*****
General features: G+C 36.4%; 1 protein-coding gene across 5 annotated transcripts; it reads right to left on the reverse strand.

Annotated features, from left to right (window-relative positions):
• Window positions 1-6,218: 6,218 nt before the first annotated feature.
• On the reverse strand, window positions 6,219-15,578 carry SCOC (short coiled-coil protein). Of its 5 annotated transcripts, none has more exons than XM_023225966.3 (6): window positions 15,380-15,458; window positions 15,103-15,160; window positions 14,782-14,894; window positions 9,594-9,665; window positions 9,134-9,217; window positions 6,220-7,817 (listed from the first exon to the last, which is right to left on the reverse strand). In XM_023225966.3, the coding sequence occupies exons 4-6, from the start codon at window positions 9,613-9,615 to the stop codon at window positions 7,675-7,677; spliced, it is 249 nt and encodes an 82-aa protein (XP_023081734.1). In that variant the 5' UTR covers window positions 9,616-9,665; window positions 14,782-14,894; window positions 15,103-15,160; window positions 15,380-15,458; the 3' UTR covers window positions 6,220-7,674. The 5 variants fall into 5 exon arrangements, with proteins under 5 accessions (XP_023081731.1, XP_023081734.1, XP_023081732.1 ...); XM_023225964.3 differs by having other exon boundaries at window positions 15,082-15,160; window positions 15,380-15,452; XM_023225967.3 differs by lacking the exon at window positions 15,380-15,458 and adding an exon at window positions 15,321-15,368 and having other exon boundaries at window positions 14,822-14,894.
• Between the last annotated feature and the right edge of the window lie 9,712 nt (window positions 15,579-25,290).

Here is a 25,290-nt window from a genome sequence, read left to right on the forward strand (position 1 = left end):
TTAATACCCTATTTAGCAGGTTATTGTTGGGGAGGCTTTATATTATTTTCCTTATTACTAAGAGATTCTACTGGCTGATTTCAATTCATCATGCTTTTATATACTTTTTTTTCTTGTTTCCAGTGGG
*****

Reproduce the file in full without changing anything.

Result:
General features: G+C 36.4%; 1 protein-coding gene across 5 annotated transcripts; it reads right to left on the reverse strand.

Annotated features, from left to right (window-relative positions):
• Window positions 1-6,218: 6,218 nt before the first annotated feature.
• On the reverse strand, window positions 6,219-15,578 carry SCOC (short coiled-coil protein). Of its 5 annotated transcripts, none has more exons than XM_023225966.3 (6): window positions 15,380-15,458; window positions 15,103-15,160; window positions 14,782-14,894; window positions 9,594-9,665; window positions 9,134-9,217; window positions 6,220-7,817 (listed from the first exon to the last, which is right to left on the reverse strand). In XM_023225966.3, the coding sequence occupies exons 4-6, from the start codon at window positions 9,613-9,615 to the stop codon at window positions 7,675-7,677; spliced, it is 249 nt and encodes an 82-aa protein (XP_023081734.1). In that variant the 5' UTR covers window positions 9,616-9,665; window positions 14,782-14,894; window positions 15,103-15,160; window positions 15,380-15,458; the 3' UTR covers window positions 6,220-7,674. The 5 variants fall into 5 exon arrangements, with proteins under 5 accessions (XP_023081731.1, XP_023081734.1, XP_023081732.1 ...); XM_023225964.3 differs by having other exon boundaries at window positions 15,082-15,160; window positions 15,380-15,452; XM_023225967.3 differs by lacking the exon at window positions 15,380-15,458 and adding an exon at window positions 15,321-15,368 and having other exon boundaries at window positions 14,822-14,894.
• Between the last annotated feature and the right edge of the window lie 9,712 nt (window positions 15,579-25,290).

Here is a 25,290-nt window from a genome sequence, read left to right on the forward strand (position 1 = left end):
TTAATACCCTATTTAGCAGGTTATTGTTGGGGAGGCTTTATATTATTTTCCTTATTACTAAGAGATTCTACTGGCTGATTTCAATTCATCATGCTTTTATATACTTTTTTTTCTTGTTTCCAGTGGG